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Vesta Studio

Kendall Wilson

 

Designer Spotlight Kendall Wilson, Vesta Studio by Michelle Blanco

 

Kendall Wilson is a sparkling sunbeam of a human. Cheery, down to earth and striking all at once with cropped platinum hair. She lights up when sharing her passion for things like cupro—(the gorgeous vegan silk alternative) and leather substitutes made of mushrooms. We talked to her about how she morphs luxurious textiles like pima cotton and cupro into flowy kimonos, mock neck tees and silky wrap dresses. We love Kendall’s beautiful pieces and intention to evolve vegan fashion by prioritizing natural fibers rather than synthetics.

We asked Kendall why she decided to pursue sustainable fashion design, the challenges of getting dressed and the future of fashion.

How did you start becoming aware of the need to be sustainable in the way you dress?

I remember the exact moment when I had my first major crisis of conscience. I was a new student at Parsons and so I was starting to learn about fabrics and question animal-derived materials for the first time ever. I had been a vegetarian for years and had felt perfectly comfortable giving people all my unsolicited opinions on eating meat, yet I was still buying leather, wool, and fine with never even thinking about it. I was about to buy these leather boots at Aldo one day when I thought, "Hang on a sec..." It sounds ridiculous, but I really hadn't thought much about sustainability or animal rights pertaining to fashion until then. I bought the boots but I didn't feel great about it especially after I began to really research leather. That was the last time I bought leather or any animal products. That lead to learning about sweatshops and pollution as well. 

Could you tell us a little more about Cupro or the other vegan friendly fabrics you love and why they're more sustainable than traditional vegan fabrics? 

Cupro is made in a mill in Japan from the part of the cotton plant that usually gets thrown out. This mill has figured out how to turn it into an amazingly strong, silk-like fabric. They dye all their colors with low-impact dyes, which saves water, and the mill is very eco-conscious. They recycle almost all their waste water within the factory. Cupro has been a bestseller for us because it's dressy like silk but is more affordable and more low-maintenance (you can machine-wash it).

Do you think that this is something that will start to catch on in a global or mass scale at some point? 

I may be pessimistic but I think sustainable fashion is going to be a niche thing for a long time, if not forever. I don't think the majority of people see a connection between their purchases and the environment. I hope we don't have to reach a point of environmental collapse before they do, but we may.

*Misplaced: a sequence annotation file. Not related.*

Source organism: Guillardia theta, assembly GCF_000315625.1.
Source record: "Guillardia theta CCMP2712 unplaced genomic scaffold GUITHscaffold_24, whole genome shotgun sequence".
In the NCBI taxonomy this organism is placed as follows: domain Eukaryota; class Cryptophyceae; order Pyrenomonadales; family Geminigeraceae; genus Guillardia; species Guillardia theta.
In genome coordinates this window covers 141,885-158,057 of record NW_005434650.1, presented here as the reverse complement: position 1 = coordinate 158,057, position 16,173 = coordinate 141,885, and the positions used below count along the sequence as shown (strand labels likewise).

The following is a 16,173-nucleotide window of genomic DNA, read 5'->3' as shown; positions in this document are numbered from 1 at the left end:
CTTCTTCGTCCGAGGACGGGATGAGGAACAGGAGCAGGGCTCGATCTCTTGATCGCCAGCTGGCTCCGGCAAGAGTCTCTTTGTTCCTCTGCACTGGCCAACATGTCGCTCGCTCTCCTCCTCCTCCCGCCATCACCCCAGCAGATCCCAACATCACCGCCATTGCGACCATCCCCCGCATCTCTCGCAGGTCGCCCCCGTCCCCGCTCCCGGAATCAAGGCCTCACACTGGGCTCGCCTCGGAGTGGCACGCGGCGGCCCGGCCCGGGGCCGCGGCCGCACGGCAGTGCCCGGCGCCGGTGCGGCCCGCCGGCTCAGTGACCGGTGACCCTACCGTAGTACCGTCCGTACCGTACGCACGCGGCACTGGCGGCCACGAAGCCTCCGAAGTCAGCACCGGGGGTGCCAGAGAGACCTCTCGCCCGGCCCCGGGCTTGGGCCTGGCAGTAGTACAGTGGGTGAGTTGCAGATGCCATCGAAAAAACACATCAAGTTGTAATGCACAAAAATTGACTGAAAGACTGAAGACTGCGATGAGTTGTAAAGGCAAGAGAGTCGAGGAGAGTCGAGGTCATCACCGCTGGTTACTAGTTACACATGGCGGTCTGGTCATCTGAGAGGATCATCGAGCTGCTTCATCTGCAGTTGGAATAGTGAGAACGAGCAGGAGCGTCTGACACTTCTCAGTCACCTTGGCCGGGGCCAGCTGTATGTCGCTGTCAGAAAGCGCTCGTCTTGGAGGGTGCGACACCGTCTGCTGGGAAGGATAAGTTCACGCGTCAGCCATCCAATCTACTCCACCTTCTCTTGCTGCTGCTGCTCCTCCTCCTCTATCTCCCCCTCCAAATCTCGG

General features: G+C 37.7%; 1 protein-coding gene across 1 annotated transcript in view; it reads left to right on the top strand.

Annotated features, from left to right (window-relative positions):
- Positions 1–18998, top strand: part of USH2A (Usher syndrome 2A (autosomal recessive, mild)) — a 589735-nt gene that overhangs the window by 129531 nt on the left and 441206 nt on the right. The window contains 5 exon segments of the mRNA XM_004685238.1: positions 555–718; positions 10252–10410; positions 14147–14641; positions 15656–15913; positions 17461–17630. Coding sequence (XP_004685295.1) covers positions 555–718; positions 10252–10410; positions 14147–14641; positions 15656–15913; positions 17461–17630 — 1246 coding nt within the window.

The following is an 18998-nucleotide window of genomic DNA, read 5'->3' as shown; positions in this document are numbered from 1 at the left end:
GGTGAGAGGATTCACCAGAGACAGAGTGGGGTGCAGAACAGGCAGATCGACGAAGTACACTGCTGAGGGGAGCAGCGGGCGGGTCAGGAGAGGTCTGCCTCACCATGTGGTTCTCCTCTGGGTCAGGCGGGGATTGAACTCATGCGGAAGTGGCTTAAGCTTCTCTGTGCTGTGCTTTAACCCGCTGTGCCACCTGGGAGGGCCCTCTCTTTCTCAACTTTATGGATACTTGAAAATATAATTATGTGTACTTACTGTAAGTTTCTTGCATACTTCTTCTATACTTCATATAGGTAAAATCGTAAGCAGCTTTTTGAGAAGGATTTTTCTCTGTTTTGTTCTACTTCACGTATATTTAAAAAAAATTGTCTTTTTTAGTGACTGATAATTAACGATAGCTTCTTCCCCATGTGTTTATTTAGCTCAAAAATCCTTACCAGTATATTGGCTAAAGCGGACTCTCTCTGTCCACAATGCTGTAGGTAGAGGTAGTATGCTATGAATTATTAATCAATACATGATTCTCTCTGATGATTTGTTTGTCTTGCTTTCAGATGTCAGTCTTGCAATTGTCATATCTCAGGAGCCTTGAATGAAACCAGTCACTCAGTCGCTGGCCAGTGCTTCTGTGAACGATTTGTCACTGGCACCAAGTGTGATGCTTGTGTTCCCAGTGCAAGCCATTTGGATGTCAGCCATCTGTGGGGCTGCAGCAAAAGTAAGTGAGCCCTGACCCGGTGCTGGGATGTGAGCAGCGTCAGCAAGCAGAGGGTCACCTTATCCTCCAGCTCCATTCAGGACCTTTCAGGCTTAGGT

Do you think shifting to more sustainable clothing is a consumer problem or a business (industrial sized problem)?

I think it's both, but I think businesses need to take responsibility first, since they're the ones creating more stuff and putting it out into the world. They also have the power of PR and marketing behind them and they can conveniently sweep problems like sweatshop labor under the rug. It’s a dangerous thing. I think consumers need to be responsible as well. People are starting to wake up to the fact that they can't always believe what's marketed to them and that they need to question things before buying them. The biggest question consumers should ask first is "Do I even need this?"  Overconsumption is a huge problem.

What are the biggest challenges for you when you are trying to get dressed ethically and chicly?

For me, the struggle has always been (at least for the last 9 years or so) to find things that are 1. Vegan, 2. Ethically-made, 3. My style, and 4. Affordable. That's been really hard, which is one of the reasons I started Vesta. There aren’t a lot of good-looking vegan fashion options out there and to a lot of people "vegan" means pleather shoes and slogan t-shirts. I wanted a brand that would check all the boxes for me, because that's what I feel is hardest to find. 

What solutions on the individual or the brand level inspire you the most?

I'm really inspired by innovation, especially when I see people out there developing sustainable, animal-free products, like mushroom leather, pineapple leather, and biosilk, made from synthetic spider web. Humans can be amazing and I think innovation is our only hope at turning this environmental devastation around.

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